Note that getting hardware transcoding working with Plex Media Server only required the Intel graphics Linux kernel driver, some firmware blobs, and libva. X server, Wayland, a window manager, and desktop environment were not needed or installed.

-John Havlik

Fixing the ‘btrfs block device size is smaller than total_bytes in device item’ Error

Recently, I ran into a problem with an old SSD formatted with btrfs. The filesystem refused to mount. Checking dmesg I had an error stating that "the device total_bytes should be at most NUMBER1 but found NUBMER2", where NUMBER1 is less than NUMBER2.

The solution is to use the relatively new fix-device-size feature in btrfs rescue. This was added sometime after 2022, likely in Linux 6.3 (the patch to add this feature was submitted in the kernel developer mailing list in mid-2022). At the moment, I can confirm that 6.4.13 has this feature. Syntax wise, the command is:

btrfs rescue fix-device-size <device>

Just replace <device> with the /dev/ path to the device you are having issues mounting due to the size missmatch. This should work for most cases where the total_bytes for the device is only ‘slightly’ larger than the actual device size.

-John Havlik

Customizing the Separator Based on Position Within Breadcrumb Trail

With Breadcrumb NavXT 7.0, updates to the internals of the plugin added support for more than a single dimension for the breadcrumb trail, allowing portions of the plugin to be cleaned up. As a consequence, non-hierarchical terms now are separated by an actual separator that is controllable. While this separator was not exposed in the settings page, Breadcrumb NavXT 7.2 introduced the bcn_display_separator filter which allows us to control the breadcrumb separator.

The combination of these two features allows new breadcrumb trails that were only possible with lists and CSS in the past. Which, while a valid method, can be a little clunky.

An Example

Suppose the site design requires changing the last separator for non-hierarchical terms (e.g. tags) from the default , to & resulting in a breadcrumb trail for an example post to look like:

Home > Blog > Tag 1, Tag 2 & Tag 3 > Awesome Post

To accomplish this, the bcn_display_separator filter can be used to dynamically replace the separator. Below is an example implementation that does just that:

add_filter('bcn_display_separator', my_bcn_separator, 10, 4);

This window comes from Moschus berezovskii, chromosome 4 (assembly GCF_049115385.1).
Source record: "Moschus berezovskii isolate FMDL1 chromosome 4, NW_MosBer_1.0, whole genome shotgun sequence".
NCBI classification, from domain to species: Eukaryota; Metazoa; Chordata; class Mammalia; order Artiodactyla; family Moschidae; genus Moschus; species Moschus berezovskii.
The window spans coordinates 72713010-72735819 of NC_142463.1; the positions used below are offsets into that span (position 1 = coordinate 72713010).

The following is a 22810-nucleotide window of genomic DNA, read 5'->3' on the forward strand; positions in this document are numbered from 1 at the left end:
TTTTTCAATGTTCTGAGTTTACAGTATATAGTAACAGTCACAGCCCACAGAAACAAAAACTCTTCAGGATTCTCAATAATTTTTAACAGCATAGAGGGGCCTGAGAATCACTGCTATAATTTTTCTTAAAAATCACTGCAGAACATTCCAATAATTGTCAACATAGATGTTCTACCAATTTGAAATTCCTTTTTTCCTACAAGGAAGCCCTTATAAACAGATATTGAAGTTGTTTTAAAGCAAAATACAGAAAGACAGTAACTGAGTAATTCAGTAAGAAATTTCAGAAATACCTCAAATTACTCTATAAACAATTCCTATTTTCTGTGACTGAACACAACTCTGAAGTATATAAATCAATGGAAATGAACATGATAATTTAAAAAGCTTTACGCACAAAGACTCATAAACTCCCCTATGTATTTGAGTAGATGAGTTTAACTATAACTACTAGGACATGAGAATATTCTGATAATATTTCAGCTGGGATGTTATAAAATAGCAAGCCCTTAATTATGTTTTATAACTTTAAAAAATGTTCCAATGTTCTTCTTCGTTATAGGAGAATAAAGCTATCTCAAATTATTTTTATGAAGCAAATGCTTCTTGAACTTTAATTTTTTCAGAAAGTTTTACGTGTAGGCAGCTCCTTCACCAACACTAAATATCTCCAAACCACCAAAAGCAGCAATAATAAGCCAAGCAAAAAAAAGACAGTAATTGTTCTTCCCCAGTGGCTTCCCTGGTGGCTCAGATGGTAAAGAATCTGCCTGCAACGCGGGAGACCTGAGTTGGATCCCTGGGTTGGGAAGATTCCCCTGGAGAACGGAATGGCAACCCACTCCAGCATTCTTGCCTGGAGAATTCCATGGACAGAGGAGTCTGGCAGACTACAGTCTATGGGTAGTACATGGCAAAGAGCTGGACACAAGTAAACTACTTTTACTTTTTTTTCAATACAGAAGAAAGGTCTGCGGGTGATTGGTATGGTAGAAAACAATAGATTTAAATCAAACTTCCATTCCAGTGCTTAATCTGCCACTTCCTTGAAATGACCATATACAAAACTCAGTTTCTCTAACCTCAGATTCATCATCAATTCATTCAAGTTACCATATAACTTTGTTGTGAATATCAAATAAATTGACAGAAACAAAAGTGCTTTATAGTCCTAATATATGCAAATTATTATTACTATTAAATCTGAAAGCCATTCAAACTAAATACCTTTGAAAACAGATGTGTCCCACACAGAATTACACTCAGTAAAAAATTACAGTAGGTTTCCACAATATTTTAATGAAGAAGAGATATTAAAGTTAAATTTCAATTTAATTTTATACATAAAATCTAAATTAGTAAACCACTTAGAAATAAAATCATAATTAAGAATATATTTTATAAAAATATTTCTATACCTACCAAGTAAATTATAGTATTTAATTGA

function my_bcn_separator($separator, $position, $last_position, $depth)
    //On the 2nd level and lower, change the last separator to an ampersand
    if($depth > 1 && $position == $last_position - 1)
        return ' &amp; ';
    return $separator;

This code will, for any breadcrumb that is beyond the first dimension/level (indicated by $depth) set the separator to & before the final breadcrumb in that dimension/level. Using this code is straightforward, just place it in a site specific plugin (and activate the site specific plugin if it isn’t already active). Naturally, the example code can be modified to use a different separator and to target different positions within the breadcrumb trail, should that be required.

-John Havlik

Using the bcn_manage_options Capability

Since version 6.5.0, Breadcrumb NavXT uses the custom capability bcn_manage_options to grant access to, and allow updating settings on the Breadcrumb NavXT settings page. By default, Breadcrumb NavXT tries to add this capability to the administrator role. However, some setups do not have an administrator role, and require the bcn_manage_options capability to be assigned to the appropriate role on that site.

The following code, when placed in a site specific plugin, adds the bcn_manage_options to the role ROLE:

function my_bcn_manage_options_cap_adder()
    $role = get_role('ROLE');
    if($role instanceof \WP_Role && !role->has_cap('bcn_manage_options')
add_action('admin_init', 'my_bcn_manage_options_cap_adder');

Simply swap ROLE for the name of the role that needs access to the Breadcrumb NavXT Settings page.

-John Havlik